Perhaps the biggest change is that today’s young adults — in part because they came of age in a harsher economic climate, in part because they have many more choices — are putting off major life decisions as well as the big purchases that typically go with them. As a result, their consumer behavior is unpredictable. “They’ve learned to live life in a different way,” says one expert.
“That language has to communicate not just in words and pictures, but in emotion and experience. It has to have the cool sophistication of high tech, but also the back-to-basics values of fine design and quality.”
There are more 23-year-olds — 4.7 million of them — than any other age, according to census data from June 2014. The second most populous age group was 24, and the third was 22. There is no official age range for Millennials but the generation generally is defined as being born between the early 1980s and early 2000s. By 2020, they will account for one-third of the adult population.
At the same time, Millennials are the most educated generation in American history. Far more members of this generation are going to college than of past generations. The largest slice is now graduating and emerging in a post-recession landscape where the job market is still troubled but starting to show signs of improving. Many of the new college graduates have student debt to pay off. And wage growth for younger college graduates has risen slowly since the recession, lagging that of all full-time workers and making expensive purchases more difficult.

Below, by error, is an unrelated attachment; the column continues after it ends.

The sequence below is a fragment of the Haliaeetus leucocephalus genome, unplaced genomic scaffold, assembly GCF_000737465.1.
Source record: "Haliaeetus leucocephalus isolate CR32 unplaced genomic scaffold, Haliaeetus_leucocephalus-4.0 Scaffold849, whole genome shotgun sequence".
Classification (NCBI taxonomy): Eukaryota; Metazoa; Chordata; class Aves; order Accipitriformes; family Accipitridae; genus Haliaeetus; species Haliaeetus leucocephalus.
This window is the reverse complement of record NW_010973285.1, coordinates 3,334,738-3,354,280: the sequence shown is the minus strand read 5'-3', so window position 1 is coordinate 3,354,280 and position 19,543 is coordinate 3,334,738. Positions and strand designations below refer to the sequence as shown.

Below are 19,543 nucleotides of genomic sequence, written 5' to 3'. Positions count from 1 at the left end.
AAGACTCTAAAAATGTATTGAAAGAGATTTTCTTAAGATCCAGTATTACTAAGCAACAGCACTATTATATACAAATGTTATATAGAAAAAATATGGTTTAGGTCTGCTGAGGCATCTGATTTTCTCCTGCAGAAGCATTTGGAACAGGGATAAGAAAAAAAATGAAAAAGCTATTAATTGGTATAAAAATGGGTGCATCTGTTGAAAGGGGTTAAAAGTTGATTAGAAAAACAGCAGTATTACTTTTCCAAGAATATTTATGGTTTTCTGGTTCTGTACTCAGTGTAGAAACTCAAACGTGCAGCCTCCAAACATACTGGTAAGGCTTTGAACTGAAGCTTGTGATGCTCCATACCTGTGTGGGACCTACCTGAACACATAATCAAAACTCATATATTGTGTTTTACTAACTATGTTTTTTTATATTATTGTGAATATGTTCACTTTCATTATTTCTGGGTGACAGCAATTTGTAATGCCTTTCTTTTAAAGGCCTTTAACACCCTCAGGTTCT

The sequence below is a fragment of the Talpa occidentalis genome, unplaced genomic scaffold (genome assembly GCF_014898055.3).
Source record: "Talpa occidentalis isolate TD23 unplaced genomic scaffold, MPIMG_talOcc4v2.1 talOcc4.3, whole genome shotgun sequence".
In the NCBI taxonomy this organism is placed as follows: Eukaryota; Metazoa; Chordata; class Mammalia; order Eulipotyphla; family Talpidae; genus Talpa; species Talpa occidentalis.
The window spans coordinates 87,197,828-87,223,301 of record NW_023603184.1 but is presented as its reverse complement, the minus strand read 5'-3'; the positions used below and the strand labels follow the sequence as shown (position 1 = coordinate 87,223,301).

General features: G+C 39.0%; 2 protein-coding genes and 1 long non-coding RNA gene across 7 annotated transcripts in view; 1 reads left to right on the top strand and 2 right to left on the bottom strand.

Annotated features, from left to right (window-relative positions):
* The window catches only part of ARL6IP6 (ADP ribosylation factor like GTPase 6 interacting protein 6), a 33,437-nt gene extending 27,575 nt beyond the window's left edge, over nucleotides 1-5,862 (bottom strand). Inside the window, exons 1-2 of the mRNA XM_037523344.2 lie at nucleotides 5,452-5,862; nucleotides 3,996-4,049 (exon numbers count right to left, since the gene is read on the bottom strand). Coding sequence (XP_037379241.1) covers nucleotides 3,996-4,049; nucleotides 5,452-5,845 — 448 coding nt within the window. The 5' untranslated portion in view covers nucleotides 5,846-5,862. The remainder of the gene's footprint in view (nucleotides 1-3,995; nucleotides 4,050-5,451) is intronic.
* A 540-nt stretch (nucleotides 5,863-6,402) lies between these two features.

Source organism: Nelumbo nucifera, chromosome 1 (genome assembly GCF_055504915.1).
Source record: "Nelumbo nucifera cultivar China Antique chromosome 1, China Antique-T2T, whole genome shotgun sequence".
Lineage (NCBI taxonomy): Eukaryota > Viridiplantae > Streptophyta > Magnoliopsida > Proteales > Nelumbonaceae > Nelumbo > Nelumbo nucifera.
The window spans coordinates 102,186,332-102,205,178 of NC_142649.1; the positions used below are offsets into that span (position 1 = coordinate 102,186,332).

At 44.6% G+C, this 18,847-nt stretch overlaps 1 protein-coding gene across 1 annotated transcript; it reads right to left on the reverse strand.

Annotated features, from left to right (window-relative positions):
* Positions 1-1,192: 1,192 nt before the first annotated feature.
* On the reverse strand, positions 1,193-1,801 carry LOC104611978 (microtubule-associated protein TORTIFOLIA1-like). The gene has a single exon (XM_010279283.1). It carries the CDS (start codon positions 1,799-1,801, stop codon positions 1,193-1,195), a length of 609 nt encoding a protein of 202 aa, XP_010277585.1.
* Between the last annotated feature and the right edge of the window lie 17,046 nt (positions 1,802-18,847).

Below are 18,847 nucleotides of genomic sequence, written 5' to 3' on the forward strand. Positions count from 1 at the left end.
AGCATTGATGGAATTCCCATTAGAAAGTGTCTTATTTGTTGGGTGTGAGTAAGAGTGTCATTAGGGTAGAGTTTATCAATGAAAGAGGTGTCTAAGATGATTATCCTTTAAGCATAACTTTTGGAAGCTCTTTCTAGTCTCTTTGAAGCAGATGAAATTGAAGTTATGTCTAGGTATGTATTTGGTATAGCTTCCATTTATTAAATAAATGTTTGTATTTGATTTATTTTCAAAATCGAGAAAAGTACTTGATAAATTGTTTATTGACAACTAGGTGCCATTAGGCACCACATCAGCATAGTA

But they also have significant earning potential in the years to come and, because of the sheer size of the group, have the ability to reshape the economy in ways that haven’t happened since the huge baby boom generation was hitting the job market and moving into first homes.
Mortgage lenders and automobile manufacturers, who deal with the largest purchases most people make, have yet to figure out how to successfully tap this group of consumers.
What worked with marketing to Millennials five years ago doesn’t work now in terms of marketing and selling and advertising. Adapting to this new group of consumers should be worth it. While baby boomers, not surprisingly, outspend Millennials by a wide margin, Millennials already represent close to $1.5 trillion in consumer spending in the United States out of total spending of nearly $11 trillion.
By 2020 Millennials are projected to be 50 percent of the workforce and by 2025 this number is expected to reach 75 percent. This is a group of people that grew up as digital natives meaning they had access to social networks, smart phones, tablets, and pretty much all of the other pieces of technology that we use today and the new behaviors that go along with them. This is a generation that doesn’t know what it’s like to get 200 emails a day, sit in cubicles, or use many of the legacy technology platforms that most organizations use today. In additional, Millennials are also bringing new attitudes, values, and approaches to getting work done. It’s no wonder why organizations around the world are so concerned with this new generation of worker – and how to market to them.
Picture from Hearts on Fire Ignite Something campaign.